This shows that test-daemon is actually running ("up"), but s6-supervise does not consider the process to be ready (there is no "ready" in s6-svstat's output). Modifying the env directory so that the value of environment variable ATTEMPTS is 0, restarting test-service and waiting for the supervised process to be ready:

user $echo 0 >test-service/env/ATTEMPTS
user $time s6-svc -rwU -T 12000 test-service
Polling test-daemon: failure
Polling test-daemon: failure
Polling test-daemon: failure
Polling test-daemon: failure
Polling test-daemon: failure
Polling test-daemon: failure
Polling test-daemon: failure
Polling test-daemon: failure
Polling test-daemon: failure
Polling test-daemon: failure
Polling test-daemon: success

real	0m10.116s
user	0m0.000s
sys	0m0.003s

Because of the new value of ATTEMPTS, s6-notifyoncheck was invoked with an -n 0 option, which tells it to keep executing data/check until there is a successful poll. This shows that test-daemon was polled for readiness once per second until the 11th attempt, which was successful. The output of of the time utility shows that this happend after approximately 10 seconds, i.e. before s6-svc's timeout of 12 seconds, which must mean it received an up and ready notification from test-daemon's supervisor.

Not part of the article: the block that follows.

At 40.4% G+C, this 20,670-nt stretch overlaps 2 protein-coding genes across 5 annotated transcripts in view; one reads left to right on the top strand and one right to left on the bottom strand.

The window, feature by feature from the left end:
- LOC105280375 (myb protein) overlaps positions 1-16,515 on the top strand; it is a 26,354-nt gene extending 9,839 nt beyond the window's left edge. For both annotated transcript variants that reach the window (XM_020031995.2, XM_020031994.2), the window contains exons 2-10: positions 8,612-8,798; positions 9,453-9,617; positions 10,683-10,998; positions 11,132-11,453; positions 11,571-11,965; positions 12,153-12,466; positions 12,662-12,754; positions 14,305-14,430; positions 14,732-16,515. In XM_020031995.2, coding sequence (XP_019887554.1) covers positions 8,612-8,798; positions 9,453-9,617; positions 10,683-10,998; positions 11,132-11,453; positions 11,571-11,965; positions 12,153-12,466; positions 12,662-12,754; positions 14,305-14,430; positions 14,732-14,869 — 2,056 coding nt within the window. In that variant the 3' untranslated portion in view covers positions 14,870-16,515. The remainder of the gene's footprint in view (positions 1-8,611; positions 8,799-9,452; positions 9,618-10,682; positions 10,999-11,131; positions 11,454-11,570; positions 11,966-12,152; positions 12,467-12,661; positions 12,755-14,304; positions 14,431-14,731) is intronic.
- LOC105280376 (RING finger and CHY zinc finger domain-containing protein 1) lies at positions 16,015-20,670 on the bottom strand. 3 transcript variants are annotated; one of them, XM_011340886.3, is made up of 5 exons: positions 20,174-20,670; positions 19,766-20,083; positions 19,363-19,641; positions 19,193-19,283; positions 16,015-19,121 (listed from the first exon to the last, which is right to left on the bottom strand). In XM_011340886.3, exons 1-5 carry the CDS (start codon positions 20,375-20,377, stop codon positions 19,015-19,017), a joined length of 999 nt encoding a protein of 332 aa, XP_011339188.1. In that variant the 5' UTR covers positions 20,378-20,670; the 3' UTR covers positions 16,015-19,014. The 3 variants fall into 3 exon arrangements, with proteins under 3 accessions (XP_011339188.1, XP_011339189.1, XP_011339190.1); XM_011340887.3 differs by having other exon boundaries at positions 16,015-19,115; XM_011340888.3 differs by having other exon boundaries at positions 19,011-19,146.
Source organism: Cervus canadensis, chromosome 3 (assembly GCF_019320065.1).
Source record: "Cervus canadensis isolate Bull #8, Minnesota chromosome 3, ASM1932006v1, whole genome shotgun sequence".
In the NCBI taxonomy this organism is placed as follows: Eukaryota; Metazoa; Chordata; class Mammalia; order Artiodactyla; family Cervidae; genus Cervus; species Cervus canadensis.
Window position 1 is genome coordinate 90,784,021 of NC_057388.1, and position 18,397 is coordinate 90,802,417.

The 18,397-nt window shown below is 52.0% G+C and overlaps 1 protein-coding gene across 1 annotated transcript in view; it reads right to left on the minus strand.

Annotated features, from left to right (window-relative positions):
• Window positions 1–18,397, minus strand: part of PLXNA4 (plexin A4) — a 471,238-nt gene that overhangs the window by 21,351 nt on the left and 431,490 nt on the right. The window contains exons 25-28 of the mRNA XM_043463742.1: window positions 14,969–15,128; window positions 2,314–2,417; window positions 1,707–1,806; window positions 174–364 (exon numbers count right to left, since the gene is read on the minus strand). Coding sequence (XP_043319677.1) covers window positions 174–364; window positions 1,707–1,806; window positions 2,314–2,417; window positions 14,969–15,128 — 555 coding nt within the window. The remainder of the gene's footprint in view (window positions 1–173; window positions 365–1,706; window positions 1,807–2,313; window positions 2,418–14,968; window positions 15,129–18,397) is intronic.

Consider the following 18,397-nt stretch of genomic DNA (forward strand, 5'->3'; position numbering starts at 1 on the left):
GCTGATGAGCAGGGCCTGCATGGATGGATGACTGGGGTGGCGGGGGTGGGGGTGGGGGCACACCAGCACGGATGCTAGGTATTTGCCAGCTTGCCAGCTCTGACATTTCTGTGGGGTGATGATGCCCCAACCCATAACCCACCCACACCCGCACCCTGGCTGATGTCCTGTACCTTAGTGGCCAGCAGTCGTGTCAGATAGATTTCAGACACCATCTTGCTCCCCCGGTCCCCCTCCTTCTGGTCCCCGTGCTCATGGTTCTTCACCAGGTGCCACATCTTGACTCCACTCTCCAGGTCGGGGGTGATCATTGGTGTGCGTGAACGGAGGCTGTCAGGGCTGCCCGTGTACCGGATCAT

user $s6-svstat test-service
up (pid 4634) 16 seconds, normally down, ready 6 seconds

This confirms that test-daemon up and ready. It became ready approximately 10 seconds after it was started.

The UNIX domain super-server and related tools

See here.

Suidless privilege gain tools